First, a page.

2. ^ Series "H", Section "O", Volume 29, Weekly Statistical Reports of Air Service Activities, October 1918-May 1919. Gorrell's History of the American Expeditionary Forces Air Service, 1917–1919, National Archives, Washington, D.C.
  3. ^ Maurer, Maurer (1978), The US Air Service in World War I, The Office of Air Force History, Headquarters USAF Washington
  4. ^ a b Order of Battle of the United States Land Forces in the First World War, Volume 3, Part 3, Center of Military History, United States Army, 1949 (1988 Reprint)
  5. ^ Series "O", Volume 22, Weekly Statistical Reports on progress of Air Service Activities, October 1918 – May 1919. Gorrell's History of the American Expeditionary Forces Air Service, 1917–1919, National Archives, Washington, D.C.
  6. ^ a b Series "P", Volume 1, History of Headquarters, Third Army Air Service. Gorrell's History of the American Expeditionary Forces Air Service, 1917–1919, National Archives, Washington, D.C.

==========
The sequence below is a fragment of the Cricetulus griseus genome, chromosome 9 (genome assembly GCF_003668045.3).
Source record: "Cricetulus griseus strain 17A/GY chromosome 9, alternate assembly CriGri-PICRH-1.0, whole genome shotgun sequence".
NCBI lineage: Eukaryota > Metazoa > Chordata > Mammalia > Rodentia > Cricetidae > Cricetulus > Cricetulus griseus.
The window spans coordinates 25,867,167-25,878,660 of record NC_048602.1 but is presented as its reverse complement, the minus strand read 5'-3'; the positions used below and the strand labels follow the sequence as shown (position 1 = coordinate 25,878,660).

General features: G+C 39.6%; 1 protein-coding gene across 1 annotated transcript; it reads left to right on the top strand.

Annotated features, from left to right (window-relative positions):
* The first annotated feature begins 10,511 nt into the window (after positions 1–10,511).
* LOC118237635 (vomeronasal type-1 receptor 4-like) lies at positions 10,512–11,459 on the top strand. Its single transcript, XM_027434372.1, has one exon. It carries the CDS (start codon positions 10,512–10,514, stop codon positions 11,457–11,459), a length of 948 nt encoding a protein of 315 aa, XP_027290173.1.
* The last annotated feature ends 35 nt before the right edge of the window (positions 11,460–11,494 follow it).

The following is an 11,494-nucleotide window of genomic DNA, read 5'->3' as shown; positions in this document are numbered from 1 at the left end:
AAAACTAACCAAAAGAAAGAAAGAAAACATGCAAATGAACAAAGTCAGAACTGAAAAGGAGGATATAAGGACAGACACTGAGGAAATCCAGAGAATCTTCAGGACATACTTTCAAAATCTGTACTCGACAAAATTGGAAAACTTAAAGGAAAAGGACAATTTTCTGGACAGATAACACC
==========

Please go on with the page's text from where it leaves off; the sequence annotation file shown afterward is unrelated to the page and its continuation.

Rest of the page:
7. ^ Series "D", Weekly Statistical Reports of Air Service Activities, October 1918 – May 1919. Gorrell's History of the American Expeditionary Forces Air Service, 1917–1919, National Archives, Washington, D.C.
  8. ^ United States War Department (1920), Battle Participation of Organizations of the American Expeditionary Forces in France, Belgium and Italy, 1917–1919, Washington, Government Printing Office, 1920
  9. ^ "Military Times Hall of Valor Search, 354th Aero Squadron". Archived from the original on 4 September 2013. Retrieved 4 September 2013.

External linksEdit